, the argument risk.table can be either a logical value (TRUE|FALSE) or a string (“absolute”, “percentage”). If risk.table = “absolute”,`ggsurvplot()`

displays the absolute number of subjects at risk. If risk.table = “percentage”, the percentage at risk is displayed. Use “abs_pct” to show both the absolute number and the percentage of subjects at risk. (#70). - New argument surv.median.line in
`ggsurvplot()`

: character vector for drawing a horizontal/vertical line at median (50%) survival. Allowed values include one of c(“none”, “hv”, “h”, “v”). v: vertical, h:horizontal (#61). - Now, the default theme of ggcoxdiagnostics() is ggplot2::theme_bw().

Compared to the default summary() function, the surv_summary() function [in survminer] creates a data frame containing a nice summary from survfit results.

```
# Fit survival curves
require("survival")
fit <- survfit(Surv(time, status) ~ sex, data = lung)
# Summarize
library("survminer")
res.sum <- surv_summary(fit)
head(res.sum)
```

```
## time n.risk n.event n.censor surv std.err upper lower
## 1 11 138 3 0 0.9782609 0.01268978 1.0000000 0.9542301
## 2 12 135 1 0 0.9710145 0.01470747 0.9994124 0.9434235
## 3 13 134 2 0 0.9565217 0.01814885 0.9911586 0.9230952
## 4 15 132 1 0 0.9492754 0.01967768 0.9866017 0.9133612
## 5 26 131 1 0 0.9420290 0.02111708 0.9818365 0.9038355
## 6 30 130 1 0 0.9347826 0.02248469 0.9768989 0.8944820
## strata sex
## 1 sex=1 1
## 2 sex=1 1
## 3 sex=1 1
## 4 sex=1 1
## 5 sex=1 1
## 6 sex=1 1
```

```
# Information about the survival curves
attr(res.sum, "table")
```

```
## records n.max n.start events *rmean *se(rmean) median 0.95LCL
## sex=1 138 138 138 112 325.0663 22.59845 270 212
## sex=2 90 90 90 53 458.2757 33.78530 426 348
## 0.95UCL
## sex=1 310
## sex=2 550
```

```
ggsurvplot(
fit, # survfit object with calculated statistics.
pval = TRUE, # show p-value of log-rank test.
conf.int = TRUE, # show confidence intervals for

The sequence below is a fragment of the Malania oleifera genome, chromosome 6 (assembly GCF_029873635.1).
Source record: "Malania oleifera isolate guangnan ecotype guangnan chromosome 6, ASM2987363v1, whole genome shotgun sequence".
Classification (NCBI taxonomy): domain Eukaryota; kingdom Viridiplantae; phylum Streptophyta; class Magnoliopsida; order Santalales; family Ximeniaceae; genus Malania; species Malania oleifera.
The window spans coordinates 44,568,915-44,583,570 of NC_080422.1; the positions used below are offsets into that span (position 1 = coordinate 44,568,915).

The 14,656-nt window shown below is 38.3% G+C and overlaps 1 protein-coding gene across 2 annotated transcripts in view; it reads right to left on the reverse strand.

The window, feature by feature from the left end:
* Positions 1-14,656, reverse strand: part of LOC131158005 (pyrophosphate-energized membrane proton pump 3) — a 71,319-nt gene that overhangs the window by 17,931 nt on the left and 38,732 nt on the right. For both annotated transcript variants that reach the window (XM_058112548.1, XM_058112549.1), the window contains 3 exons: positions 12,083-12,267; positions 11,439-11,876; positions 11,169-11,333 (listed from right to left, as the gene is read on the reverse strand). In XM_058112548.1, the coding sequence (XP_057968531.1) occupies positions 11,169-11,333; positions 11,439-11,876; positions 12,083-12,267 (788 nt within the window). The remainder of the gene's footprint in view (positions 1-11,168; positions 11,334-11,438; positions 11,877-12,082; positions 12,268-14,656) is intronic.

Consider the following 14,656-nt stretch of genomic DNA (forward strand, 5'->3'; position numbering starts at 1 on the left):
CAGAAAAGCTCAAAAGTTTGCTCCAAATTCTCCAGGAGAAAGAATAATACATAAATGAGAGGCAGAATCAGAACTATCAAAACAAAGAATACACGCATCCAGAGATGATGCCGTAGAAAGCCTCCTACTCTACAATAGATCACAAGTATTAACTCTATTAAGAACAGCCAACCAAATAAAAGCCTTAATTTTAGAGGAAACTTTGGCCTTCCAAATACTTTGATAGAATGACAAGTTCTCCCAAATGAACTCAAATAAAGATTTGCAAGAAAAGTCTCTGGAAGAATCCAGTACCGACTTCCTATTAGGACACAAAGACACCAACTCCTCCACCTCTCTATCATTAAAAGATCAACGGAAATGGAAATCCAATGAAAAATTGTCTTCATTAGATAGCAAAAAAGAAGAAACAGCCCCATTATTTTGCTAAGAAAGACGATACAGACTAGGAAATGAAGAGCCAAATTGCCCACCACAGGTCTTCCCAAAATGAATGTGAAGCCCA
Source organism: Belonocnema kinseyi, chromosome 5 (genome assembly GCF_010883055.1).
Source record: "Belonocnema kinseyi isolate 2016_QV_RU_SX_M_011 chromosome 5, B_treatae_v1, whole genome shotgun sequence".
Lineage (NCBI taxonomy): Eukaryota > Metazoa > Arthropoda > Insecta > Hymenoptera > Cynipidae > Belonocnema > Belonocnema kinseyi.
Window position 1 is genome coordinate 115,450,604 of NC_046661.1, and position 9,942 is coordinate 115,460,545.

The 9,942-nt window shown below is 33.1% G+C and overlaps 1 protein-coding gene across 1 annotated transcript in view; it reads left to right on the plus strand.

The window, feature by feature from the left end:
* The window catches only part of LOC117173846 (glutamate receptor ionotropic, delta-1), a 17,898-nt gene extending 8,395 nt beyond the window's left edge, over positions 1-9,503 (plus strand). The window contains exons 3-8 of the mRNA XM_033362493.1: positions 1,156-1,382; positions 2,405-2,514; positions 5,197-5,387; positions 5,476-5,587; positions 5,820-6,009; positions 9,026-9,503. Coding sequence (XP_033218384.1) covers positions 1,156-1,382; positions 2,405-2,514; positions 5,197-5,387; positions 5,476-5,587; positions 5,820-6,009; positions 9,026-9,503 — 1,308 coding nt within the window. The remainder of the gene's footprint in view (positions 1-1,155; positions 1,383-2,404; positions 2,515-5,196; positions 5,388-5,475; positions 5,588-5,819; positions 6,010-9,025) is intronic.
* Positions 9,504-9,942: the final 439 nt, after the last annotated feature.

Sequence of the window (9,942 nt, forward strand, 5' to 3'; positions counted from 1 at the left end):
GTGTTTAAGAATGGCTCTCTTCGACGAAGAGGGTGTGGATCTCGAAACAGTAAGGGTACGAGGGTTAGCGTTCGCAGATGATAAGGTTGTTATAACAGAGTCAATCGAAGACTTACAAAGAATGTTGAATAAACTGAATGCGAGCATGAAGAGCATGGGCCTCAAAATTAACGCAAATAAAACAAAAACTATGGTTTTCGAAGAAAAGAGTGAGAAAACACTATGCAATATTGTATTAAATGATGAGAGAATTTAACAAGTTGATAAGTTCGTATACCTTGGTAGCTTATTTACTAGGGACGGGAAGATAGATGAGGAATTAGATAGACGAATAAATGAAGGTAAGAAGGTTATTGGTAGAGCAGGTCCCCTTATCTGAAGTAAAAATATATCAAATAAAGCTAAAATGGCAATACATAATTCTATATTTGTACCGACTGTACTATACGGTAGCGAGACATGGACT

# point estimaes of survival curves.
#conf.int.style = "step", # customize style of confidence intervals
xlab = "Time in days", # customize X axis label.
break.time.by = 200, # break X axis in time intervals by 200.
ggtheme = theme_light(), # customize plot and risk table with a theme.
risk.table = "abs_pct", # absolute number and percentage at risk.
risk.table.y.text.col = T,# colour risk table text annotations.
risk.table.y.text = FALSE,# show bars instead of names in text annotations
# in legend of risk table.
ncensor.plot = TRUE, # plot the number of censored subjects at time t
surv.median.line = "hv", # add the median survival pointer.
legend.labs =
c("Male", "Female"), # change legend labels.
palette =
c("#E7B800", "#2E9FDF") # custom color palettes.
)
```

The survminer package determines the optimal cutpoint for one or multiple continuous variables at once, using the maximally selected rank statistics from the ‘maxstat’ R package. To learn more, read this: M. Kosiński. R-ADDICT November 2016. Determine optimal cutpoints for numerical variables in survival plots.

Here, we’ll use the myeloma data sets [in the survminer package]. It contains survival data and some gene expression data obtained from multiple myeloma patients.

```
# 0. Load some data
data(myeloma)
head(myeloma[, 1:8])